For this week, I am featuring Bryan Formhals, the editor of the street photography magazine la pura vida. The man has done a ton for the street photography community in whole, and is also a moderator at the hugely popular Hardcore Street Photography Flickr group. His passion for street photography is highly apparent not only through his story-telling images, but also through his writing and commentary. Read more to learn more about his great insights and images.
1. Hey Bryan, tell us a bit about your background with street photography. When did you start shooting street and what prompted you to do so?
I moved to Los Angeles in 2004 from Minnesota and had been doing some writing. About a year after I arrived I developed writers block and started taking my digi P&S on my walks around the neighborhood.
I also would photograph my friends at the bars and such. I really enjoyed it and I figured I’d try to learn a bit more. I naively thought my street art and signage photographs were street photography, so I searched Flickr for street photography groups and ended up at Hardcore Street Photography. I quickly learned that my definition of street wasn’t really accurate.
There were some talented admins in the group: Hin Chua, Raoul Gatepin, Ben Roberts, James Wendell, Michael Simon. They really set me in the right direction and told me the photographers I should be looking at, so I spent time at the library and online researching everything I could about street photography, becoming more and more immersed in the genre and history.
The online community at HCSP was really interesting as well because we were all trying to learn, and learning from one another, supporting each other through comments and banter.
After that, I really immersed myself in it and would spend as much time wandering around Los Angeles shooting on the street. I quickly learned that you have to accept failure when you’re shooting street because it’s so bloody difficult to really put it all together in a frame and create something unique and interesting.
2. The online photography gallery that you curate, la pura vida, showcases some exceptional photography from people around the world. How do you find the photographers you feature, and what do you wish to accomplish through the site?
LPV was born out of HCSP and Flickr. We started with monthly shows that we were edited from submissions to the Flickr group, so that’s how we found the photographers originally. And still, many of the photographers I feature are found through Flickr. I have a network of people and groups that I follow which really allows the work to filter up to me.
I also subscribe to a few hundred photography blogs so I find work through them as well. And these days we get a healthy number of email submissions.
I’m not sure what I want to accomplish through the site. Its sort of been an experiment from day one and that’s kind of how its remained. Things move quickly on the web, and are always evolving. Right now I’m really interested in the synergy between the digital space and the print space. We have a big re-design in the works that will include a bit of re-branding (LPV Magazine) and will culminate in the publication of our first print issue.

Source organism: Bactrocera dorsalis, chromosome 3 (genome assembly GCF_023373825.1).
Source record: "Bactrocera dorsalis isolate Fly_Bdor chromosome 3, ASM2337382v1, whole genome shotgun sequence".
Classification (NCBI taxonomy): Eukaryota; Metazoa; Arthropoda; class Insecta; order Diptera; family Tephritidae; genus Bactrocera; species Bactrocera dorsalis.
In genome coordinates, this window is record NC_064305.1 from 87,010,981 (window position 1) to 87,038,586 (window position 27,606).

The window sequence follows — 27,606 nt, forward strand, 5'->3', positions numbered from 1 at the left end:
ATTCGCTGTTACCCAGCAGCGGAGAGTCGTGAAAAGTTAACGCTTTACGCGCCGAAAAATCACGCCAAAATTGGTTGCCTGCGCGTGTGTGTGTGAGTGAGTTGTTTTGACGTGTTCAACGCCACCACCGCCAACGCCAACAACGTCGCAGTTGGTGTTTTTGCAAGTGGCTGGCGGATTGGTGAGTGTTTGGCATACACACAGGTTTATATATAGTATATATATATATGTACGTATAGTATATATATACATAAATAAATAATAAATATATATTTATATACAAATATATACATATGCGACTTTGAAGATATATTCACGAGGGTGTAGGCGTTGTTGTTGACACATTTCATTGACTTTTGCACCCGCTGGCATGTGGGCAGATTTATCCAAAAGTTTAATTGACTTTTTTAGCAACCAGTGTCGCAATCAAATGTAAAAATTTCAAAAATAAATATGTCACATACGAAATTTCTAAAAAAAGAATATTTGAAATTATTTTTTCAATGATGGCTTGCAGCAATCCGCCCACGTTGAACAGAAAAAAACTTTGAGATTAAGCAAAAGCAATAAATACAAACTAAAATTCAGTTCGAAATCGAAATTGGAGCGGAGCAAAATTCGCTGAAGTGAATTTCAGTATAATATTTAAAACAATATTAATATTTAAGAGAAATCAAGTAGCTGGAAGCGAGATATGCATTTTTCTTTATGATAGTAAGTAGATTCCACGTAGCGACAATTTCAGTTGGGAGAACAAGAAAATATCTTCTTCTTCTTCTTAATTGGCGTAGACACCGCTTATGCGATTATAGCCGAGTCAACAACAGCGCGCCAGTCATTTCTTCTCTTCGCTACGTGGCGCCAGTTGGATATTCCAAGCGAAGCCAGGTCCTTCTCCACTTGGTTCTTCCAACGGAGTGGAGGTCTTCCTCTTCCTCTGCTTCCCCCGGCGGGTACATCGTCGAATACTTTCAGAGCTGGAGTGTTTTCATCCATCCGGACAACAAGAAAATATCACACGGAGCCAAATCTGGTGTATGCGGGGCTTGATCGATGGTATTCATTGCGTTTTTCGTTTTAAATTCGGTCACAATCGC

I’m really interested in how the web allows you to bring different photographs and photographers together quickly and easily. We’ll do edits that have work from all over the world, and are continuing to figure out new ways to present work. James Turnly is an associate editor and he’s doing some really interesting stuff these days, not only on LPV, but on his great blog Two For the Road.
3. How does being a moderator for the wildly popular Hardcore Street Photography Flickr group complement your street photography interests?
I’ve been a member of HCSP for about 5 years now. I spent a few years as an Admin and those were really interesting times. It forced me to look at an insane amount of street photography and make decisions about photographs. What works? What doesn’t? I had to make choices day in and day out and after time patterns started to emerge, so after awhile it became easier to spot the photographs that were unique and offered something more than the standard street cliches.
I really owe everything to HCSP. Through the group and connections I’ve made there I’ve essentially learned everything I know about photography, not to mention meeting many people that I consider some of my closest friends. There are people coming out of that group that are doing some amazing things, like Joni Karanka and Maciej Dakowicz who run the Third Floor Gallery. You have Ben Roberts who was PDN 30 2010. The groups founder Hin Chua is probably the most intelligent photographer I’ve every met and right now his work is really starting to take off after years of hard work.
The group can be a bit coarse and it’s not for everyone. The day to day banter is much like sitting in a local bar where everyone knows everyone, but we all at one time or another walked into the group not knowing anyone so I like to think we’re welcoming even if we can be a bit sarcastic at times
4. There are a lot of differing opinions when it comes to defining “street photography.” How would you define it?
That’s an excellent question and something that comes up all the time in HCSP. I’m of two minds on this. On one hand, there’s the very clinical definition that I go with: candid photographs of strangers in public places.
I think for most people that’s what it’s all about. But the more you really dig into it, you start to realize that it’s about more than a simple definition. It’s really a philosophy or ethos. Most of the great street photographers that I know are almost religiously devoted to the experience of making photographs in public. They have to be out in the world, roaming around, wandering and seeking out those small moments.